Huron Shoreline Protected, Renewable Initiative Endorsed, Invasive Species Targeted

For May 4, 2018

1 – Four miles of Lake Huron shoreline has been protected from development.

The Nature Conservancy now owns and manages the land, which is located just outside of Alpena and part of the North Point Peninsula.

The protected area is critical for bird migration and tourism, the conservancy says. The group plans to transfer the property to a local nonprofit called the Friends of Thunder Bay National Marine Sanctuary.

The property provides access to “Shipwreck Alley,” a stretch of Lake Huron that has claimed more than 200 vessels.

The shoreline features some of the region’s most important coastal wetlands, fisheries breeding habitat, wildlife and rare plants, conservancy officials say.

Friends of Thunder Bay plans to expand programming to school children, so they can learn about the importance of the area.

As the project evolves, people also will be able to kayak, paddle, or snorkel from the coastline out to shipwrecks.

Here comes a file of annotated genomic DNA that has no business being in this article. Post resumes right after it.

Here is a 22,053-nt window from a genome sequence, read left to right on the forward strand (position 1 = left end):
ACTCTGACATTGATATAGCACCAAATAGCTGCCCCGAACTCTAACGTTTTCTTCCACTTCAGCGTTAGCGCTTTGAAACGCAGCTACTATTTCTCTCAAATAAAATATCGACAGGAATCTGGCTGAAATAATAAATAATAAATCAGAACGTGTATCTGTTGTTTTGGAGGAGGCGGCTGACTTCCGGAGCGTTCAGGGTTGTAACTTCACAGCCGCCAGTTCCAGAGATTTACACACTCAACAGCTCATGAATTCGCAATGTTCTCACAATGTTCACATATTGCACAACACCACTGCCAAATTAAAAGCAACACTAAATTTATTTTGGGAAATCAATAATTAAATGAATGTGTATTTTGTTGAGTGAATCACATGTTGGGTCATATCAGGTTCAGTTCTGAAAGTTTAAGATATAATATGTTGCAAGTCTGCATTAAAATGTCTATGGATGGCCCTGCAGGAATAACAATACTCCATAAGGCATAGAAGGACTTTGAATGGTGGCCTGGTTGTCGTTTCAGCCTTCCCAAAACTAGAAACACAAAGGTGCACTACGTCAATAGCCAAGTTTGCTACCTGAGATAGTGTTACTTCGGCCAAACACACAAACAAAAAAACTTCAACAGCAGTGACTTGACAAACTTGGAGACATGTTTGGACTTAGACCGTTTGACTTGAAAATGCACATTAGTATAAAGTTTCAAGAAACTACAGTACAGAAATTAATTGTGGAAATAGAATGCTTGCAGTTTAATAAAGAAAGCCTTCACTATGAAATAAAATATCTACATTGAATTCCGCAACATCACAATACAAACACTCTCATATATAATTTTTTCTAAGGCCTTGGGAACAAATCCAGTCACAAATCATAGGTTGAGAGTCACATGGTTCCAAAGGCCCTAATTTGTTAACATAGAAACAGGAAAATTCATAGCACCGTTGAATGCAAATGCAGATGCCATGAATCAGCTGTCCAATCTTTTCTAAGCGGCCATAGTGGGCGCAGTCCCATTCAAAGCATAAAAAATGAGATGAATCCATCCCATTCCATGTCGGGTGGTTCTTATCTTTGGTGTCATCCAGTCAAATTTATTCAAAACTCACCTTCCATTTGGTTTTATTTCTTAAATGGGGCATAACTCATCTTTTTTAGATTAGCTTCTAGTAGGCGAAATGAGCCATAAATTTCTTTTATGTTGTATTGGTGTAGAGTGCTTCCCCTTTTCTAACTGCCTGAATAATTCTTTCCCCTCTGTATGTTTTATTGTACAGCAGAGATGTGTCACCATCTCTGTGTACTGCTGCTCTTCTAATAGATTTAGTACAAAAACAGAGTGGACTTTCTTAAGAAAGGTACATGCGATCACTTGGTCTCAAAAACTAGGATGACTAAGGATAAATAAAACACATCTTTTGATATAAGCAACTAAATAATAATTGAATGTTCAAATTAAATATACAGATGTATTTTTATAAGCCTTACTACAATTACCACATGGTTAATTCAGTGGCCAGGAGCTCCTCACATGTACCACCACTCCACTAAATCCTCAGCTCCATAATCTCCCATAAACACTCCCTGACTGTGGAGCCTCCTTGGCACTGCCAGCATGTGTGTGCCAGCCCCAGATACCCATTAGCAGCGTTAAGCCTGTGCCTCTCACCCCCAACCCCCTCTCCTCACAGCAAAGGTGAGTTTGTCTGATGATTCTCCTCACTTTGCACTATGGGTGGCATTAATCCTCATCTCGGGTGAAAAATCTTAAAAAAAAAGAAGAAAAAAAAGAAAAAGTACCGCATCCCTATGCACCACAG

Credit: David Ruck/NOAA

2 – A ballot initiative to increase renewable energy in Michigan has been endorsed.

The Great Lakes Renewable Energy Association’s board is backing Clean Energy, Healthy Michigan ballot initiative.

The measure would increase Michigan’s Renewable Portfolio Standard from 15 percent by 2021 to 30 percent by 2030. This would require utilities to generate more of their power from renewable sources like wind and solar.  

Signatures are now being collected to put the initiative on the November ballot.


3 – Michigan departments have teamed up to fight invasive species.

A total of $3.6 million in grants will be handed out this year. Applications are open to local governments, nonprofits, universities and others.

For 2018, the program seeks projects to encourage best practices for preventing the introduction and spread of invasive species.

Also prioritized this year are projects to improve methods for detecting and managing established species including Eurasian watermilfoil and Phragmites, and projects that improve biological understanding of invasive species such as red swamp crayfish, starry stonewort and Japanese and giant knotweed.

Information on how to apply for funding is available online from the Michigan Department of Natural Resources.

– Mr. Great Lakes is heard at 9:30 a.m. Fridays in Bay City, Michigan, on Delta College Q-90.1 FM NPR. Follow @jeffkart on Twitter #MrGreatLakes

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